Prison front gate area must be made secure
Stabroek News
March 15, 2002

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Dear Editor,

Five prisoners from the Georgetown Prison stabbed and killed a male prison guard and shot and critically injured a female guard on Saturday 23rd February, 2002, stole the front gate keys from the officers and made their escape in a car outside the prison.

Much has been said already about the escape and the search for the escapees. My letter is intended to point out some of the weaknesses in the prison administration leading up to the attack on the officers and the escape of the prisoners.

What happened in the Georgetown prison on that said day was inevitable, it was a disaster waiting to happen. To try to confine modern day criminals in old fashioned prisons is like a fairy tale. It is not going to happen.

The Director of Prisons continues to stress the number of "blind spots" in the prison compound, as one of his biggest problems. The Georgetown prison front gate area is completely cut off from the rest of the compound by another building, and is an ideal area for that kind of attack.

What has been happening in that prison over the years is that the authorities have been erecting a little building here and there in the compound to ease the congestion, while at the same time giving little thought to the security aspect of the prison.

Considering the large population in the Georgetown prison and the shortage of staff the prison should not have participated in the float parade on that day. The officers should have been deployed on the different shifts to strengthen security.

1. The Georgetown prison population has to be greatly reduced.

2. The front gate keeper's duties must be reviewed. A list of some of his numerous duties is attached which include keeping dozens of keys, kitchen knives from lock down, passing in and out officers, prisoners, relatives and friends, some with rations, lawyers, answering telephone calls and issuing tools to work parties.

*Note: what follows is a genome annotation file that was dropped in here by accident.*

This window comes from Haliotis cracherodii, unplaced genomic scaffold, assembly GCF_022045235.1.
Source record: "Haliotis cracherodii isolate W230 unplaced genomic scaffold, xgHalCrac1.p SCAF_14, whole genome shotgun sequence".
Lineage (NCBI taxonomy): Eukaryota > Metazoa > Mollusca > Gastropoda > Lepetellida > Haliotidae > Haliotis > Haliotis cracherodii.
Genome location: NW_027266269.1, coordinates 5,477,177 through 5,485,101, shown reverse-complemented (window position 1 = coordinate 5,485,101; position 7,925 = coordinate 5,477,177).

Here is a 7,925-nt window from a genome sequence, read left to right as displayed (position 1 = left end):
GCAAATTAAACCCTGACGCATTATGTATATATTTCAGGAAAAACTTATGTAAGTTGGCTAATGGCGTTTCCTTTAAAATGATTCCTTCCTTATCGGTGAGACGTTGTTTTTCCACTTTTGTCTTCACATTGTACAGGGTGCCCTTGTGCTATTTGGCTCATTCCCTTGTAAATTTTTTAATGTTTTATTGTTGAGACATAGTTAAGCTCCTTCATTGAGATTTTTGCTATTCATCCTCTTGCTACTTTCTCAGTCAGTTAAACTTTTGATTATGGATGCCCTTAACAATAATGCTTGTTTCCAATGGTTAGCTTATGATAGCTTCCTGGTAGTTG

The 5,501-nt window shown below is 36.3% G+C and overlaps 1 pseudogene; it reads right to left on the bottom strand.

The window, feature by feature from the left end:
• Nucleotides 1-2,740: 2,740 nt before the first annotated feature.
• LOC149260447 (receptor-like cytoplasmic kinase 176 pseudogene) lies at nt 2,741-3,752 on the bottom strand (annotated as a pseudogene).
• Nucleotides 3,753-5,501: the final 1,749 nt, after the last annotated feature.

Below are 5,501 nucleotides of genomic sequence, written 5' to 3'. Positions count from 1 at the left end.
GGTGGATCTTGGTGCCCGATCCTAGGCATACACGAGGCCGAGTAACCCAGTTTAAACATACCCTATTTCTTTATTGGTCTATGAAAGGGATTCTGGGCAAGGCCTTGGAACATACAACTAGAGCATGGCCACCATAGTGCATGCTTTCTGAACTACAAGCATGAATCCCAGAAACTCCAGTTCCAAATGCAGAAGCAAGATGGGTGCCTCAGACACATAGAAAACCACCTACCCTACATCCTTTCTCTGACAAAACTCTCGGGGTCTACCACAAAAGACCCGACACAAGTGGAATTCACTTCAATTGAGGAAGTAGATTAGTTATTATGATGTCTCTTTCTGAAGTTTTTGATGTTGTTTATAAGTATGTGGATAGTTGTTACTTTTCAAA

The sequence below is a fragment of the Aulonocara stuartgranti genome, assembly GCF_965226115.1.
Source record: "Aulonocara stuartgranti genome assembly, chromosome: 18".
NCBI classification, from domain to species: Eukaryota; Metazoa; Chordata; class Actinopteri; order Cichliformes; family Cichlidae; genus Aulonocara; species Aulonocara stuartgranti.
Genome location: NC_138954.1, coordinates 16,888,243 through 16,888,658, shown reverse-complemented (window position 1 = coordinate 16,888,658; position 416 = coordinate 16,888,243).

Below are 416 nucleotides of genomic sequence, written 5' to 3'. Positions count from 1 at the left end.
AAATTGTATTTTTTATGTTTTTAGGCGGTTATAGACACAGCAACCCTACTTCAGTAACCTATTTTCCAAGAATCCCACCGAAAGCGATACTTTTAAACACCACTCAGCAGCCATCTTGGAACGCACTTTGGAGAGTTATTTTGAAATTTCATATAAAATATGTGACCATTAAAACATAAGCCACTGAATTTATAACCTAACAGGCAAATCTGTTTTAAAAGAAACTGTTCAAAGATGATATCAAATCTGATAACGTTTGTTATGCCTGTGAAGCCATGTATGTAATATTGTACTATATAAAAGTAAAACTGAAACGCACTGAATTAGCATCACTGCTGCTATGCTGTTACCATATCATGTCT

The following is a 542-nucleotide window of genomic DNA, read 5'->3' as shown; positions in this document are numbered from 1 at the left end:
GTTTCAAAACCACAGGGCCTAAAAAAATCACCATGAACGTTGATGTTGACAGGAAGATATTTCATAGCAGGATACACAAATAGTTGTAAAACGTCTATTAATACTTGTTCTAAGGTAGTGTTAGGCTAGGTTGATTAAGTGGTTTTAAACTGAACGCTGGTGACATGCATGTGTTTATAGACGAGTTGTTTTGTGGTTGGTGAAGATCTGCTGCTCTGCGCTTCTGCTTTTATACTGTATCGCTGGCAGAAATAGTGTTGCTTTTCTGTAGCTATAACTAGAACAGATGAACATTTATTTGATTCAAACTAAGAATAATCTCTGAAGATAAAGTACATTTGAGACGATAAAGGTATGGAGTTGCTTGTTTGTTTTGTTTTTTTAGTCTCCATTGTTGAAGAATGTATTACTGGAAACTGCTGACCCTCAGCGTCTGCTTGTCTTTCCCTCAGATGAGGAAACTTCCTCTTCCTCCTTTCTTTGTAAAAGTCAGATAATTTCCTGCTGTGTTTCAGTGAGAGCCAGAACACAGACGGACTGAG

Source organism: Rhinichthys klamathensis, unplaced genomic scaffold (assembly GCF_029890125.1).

3. The front gate areas of all the prisons should be made secure in keeping with modern penal institutions.

4. In today's world with today's criminals, all trade shops where dangerous weapons are manufactured daily should be relocated from the main prison yard.

5. The prisoners visiting area in the Camp Street facility cannot be properly supervised.

6. The general living conditions for prisoners in that institution including sleeping accommodations are bad.

7. For over fifty years succeeding heads of the prison service have failed to bring the department under control in order and good discipline, starting with Mr S.G. Baker from the British Prison Service in 1945 followed by Mr Ronald Aitkin also from Britain (a no nonsense administrator) when the prison population started to rise and get out of control in that small area., Guyanese Director of Prisons Edgar Kendall, Harold Davis, Edwin France, Bryon Henry and Asst Commissioner Kilkeny, all good career officers. Isn't this something to think about, and they did not have 50% female staff to work with as Dale Erskine has, and shortage of staff.

8. There are over two hundred prisoners in the Camp Street prison who should be classified as special watch prisoners, who should be allowed to have a bath, sunlight and at least one hour's exercise everyday, according to the Prison Act. There are not enough staff to supervise these inmates properly in that

overcrowded compound.

Let us be realistic. Prisons are not Sunday School classrooms anymore. A new modern prison outside of Georgetown is the only answer.

Yours faithfully,

Retired senior prison officer

(name and address provided)